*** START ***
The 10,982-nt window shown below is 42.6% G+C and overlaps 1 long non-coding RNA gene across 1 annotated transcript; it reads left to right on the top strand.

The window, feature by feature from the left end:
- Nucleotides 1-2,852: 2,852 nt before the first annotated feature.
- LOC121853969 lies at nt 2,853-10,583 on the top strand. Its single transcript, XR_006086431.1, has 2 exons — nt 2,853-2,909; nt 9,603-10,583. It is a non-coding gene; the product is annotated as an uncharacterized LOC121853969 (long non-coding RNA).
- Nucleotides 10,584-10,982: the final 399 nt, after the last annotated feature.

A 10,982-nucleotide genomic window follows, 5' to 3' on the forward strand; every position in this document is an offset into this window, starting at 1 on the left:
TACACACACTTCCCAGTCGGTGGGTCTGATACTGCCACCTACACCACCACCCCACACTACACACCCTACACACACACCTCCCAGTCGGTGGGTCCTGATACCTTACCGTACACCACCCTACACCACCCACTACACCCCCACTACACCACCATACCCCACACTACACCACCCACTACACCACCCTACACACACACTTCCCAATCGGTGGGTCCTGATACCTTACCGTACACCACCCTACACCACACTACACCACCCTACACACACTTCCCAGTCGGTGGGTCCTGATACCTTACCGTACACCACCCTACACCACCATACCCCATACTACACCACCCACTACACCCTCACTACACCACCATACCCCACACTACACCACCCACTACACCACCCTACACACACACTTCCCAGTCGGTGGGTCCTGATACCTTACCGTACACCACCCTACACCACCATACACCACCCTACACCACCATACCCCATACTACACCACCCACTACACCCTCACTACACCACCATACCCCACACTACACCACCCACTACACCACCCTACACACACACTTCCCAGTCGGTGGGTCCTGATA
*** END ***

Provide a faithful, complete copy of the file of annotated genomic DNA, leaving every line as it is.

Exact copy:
The 10,982-nt window shown below is 42.6% G+C and overlaps 1 long non-coding RNA gene across 1 annotated transcript; it reads left to right on the top strand.

The window, feature by feature from the left end:
- Nucleotides 1-2,852: 2,852 nt before the first annotated feature.
- LOC121853969 lies at nt 2,853-10,583 on the top strand. Its single transcript, XR_006086431.1, has 2 exons — nt 2,853-2,909; nt 9,603-10,583. It is a non-coding gene; the product is annotated as an uncharacterized LOC121853969 (long non-coding RNA).
- Nucleotides 10,584-10,982: the final 399 nt, after the last annotated feature.

A 10,982-nucleotide genomic window follows, 5' to 3' on the forward strand; every position in this document is an offset into this window, starting at 1 on the left:
TACACACACTTCCCAGTCGGTGGGTCTGATACTGCCACCTACACCACCACCCCACACTACACACCCTACACACACACCTCCCAGTCGGTGGGTCCTGATACCTTACCGTACACCACCCTACACCACCCACTACACCCCCACTACACCACCATACCCCACACTACACCACCCACTACACCACCCTACACACACACTTCCCAATCGGTGGGTCCTGATACCTTACCGTACACCACCCTACACCACACTACACCACCCTACACACACTTCCCAGTCGGTGGGTCCTGATACCTTACCGTACACCACCCTACACCACCATACCCCATACTACACCACCCACTACACCCTCACTACACCACCATACCCCACACTACACCACCCACTACACCACCCTACACACACACTTCCCAGTCGGTGGGTCCTGATACCTTACCGTACACCACCCTACACCACCATACACCACCCTACACCACCATACCCCATACTACACCACCCACTACACCCTCACTACACCACCATACCCCACACTACACCACCCACTACACCACCCTACACACACACTTCCCAGTCGGTGGGTCCTGATA